December 19, 2014
Matthew Walla impressed national judges, but only because others looked past his timidity three years earlier.
The Saginaw Valley State University senior recently was named one of six students nationally to receive the Outstanding Student of 2014 award from BACCHUS Initiatives of NASPA, a collegiate peer education organization with members from more than 340 colleges and universities nationally.
“I get a smile every time I think about winning that,” said the biology major from Washington, Mich. “That's not what I do the work for, but it's nice to be recognized for it.”
But he nearly wasn't recognized for it. Not just because of the stiff competition nationally. Three years ago, Walla almost missed the cut when he applied for a spot on SVSU's Peer Health Education team, the organization that provided Walla the opportunity to win the award.
Sara Martinez, director of SVSU's Student Wellness Programs, has served as Walla's supervisor since he joined her Peer Health Education team in 2011. She remembers his shaky start well.
“He was the most nervous candidate we have ever had, and I have seen hundreds of interviews,” Martinez said. “We even brought him in to do a second interview because he seemed endearing, but we weren't quite sure why he wanted to be a volunteer in Peer Health Education.”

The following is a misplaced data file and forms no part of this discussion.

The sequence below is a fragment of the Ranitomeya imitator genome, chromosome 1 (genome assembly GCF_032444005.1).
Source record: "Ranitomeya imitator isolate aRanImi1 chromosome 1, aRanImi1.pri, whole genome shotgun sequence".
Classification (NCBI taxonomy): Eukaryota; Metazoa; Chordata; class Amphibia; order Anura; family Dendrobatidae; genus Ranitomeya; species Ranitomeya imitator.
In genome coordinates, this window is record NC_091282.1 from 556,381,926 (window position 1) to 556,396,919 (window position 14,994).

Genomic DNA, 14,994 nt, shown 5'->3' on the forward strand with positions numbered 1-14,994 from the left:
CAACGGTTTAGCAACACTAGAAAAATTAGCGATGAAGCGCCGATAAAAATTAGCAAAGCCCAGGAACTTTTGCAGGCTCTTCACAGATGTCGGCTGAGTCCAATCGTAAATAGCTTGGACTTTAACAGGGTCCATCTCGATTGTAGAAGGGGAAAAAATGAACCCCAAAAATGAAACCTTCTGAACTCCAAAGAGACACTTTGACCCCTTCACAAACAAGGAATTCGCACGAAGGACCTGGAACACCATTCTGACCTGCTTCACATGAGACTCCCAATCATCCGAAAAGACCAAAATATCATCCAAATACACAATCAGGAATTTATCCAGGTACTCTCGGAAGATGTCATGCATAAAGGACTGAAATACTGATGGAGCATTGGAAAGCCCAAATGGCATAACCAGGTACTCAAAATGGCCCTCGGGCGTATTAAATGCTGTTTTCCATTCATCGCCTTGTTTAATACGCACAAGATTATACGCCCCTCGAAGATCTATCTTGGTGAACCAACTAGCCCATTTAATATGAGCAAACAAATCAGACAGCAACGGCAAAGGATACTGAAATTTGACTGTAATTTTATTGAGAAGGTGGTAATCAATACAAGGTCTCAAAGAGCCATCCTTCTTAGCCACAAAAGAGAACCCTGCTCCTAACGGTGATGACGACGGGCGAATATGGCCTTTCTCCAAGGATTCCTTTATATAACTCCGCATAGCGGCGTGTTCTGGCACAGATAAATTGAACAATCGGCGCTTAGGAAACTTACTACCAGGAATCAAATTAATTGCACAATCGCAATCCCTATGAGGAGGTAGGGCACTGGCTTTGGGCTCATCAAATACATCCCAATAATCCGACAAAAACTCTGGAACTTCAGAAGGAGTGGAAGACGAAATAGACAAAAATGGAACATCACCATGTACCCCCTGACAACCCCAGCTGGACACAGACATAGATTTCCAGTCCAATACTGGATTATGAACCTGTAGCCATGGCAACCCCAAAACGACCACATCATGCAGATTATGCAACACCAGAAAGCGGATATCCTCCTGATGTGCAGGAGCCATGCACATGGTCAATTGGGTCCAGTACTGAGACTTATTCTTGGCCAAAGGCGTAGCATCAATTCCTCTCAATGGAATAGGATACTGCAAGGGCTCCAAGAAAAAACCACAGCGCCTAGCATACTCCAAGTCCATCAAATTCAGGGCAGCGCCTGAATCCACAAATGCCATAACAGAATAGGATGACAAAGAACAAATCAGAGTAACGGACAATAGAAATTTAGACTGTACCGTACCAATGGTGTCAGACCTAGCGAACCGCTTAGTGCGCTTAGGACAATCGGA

Martinez said the second impression convinced her and her board to bring him aboard. From that point, Walla's confidence and leadership skills grew rapidly and remarkably.
In his first year, he was instrumental in founding Greeks Advocating the Mature Management of Alcohol, which provides leadership opportunities for students in fraternities and sororities to educate peers about alcohol.
By year two, he joined the campus-wide advisory group overseeing peer health education for alcohol. There, he organized several campus events raising awareness on the subject.
This year, his Peer Health Education focus topic is environmental sustainability, a new initiative within Martinez's programs.
“Matt has taken on this charge and hit the ground running by creating a new group called the Eco Cardinals,” said Martinez, who nominated Walla for the BACCHUS Initiatives award. “This group already has 10 members and put on three programs during the fall semester.”
Walla said he may pursue the environmental sustainability focus as a career after SVSU, where he plans to graduate in May.
“Up until last semester, I was thinking I would attend medical school,” the Romeo High School graduate said. “I took the summer to rethink everything and I came back with a fresh mind. Environmental sustainability has really piqued my interests, and I can apply my biology degree to the environmental world.”
Walla said he plans to eventually pursue a postgraduate degree. That pursuit will most likely come after another summer at the Boy Scouts of America's Philmont Scout Ranch in New Mexico, where he has spent three years teaching both amateur adventurers and scouts how to navigate the Rocky Mountains there.
The job involves one of Walla's strengths: working with people. It's an asset Martinez hopes he utilizes in whatever career he pursues.
“Matt is a peer educator to his core,” she said. “I'm proud that Matt has come this far and I know that this is only the beginning for what will be an amazing journey of helping people, educating people, and trying to leave the world a better place.”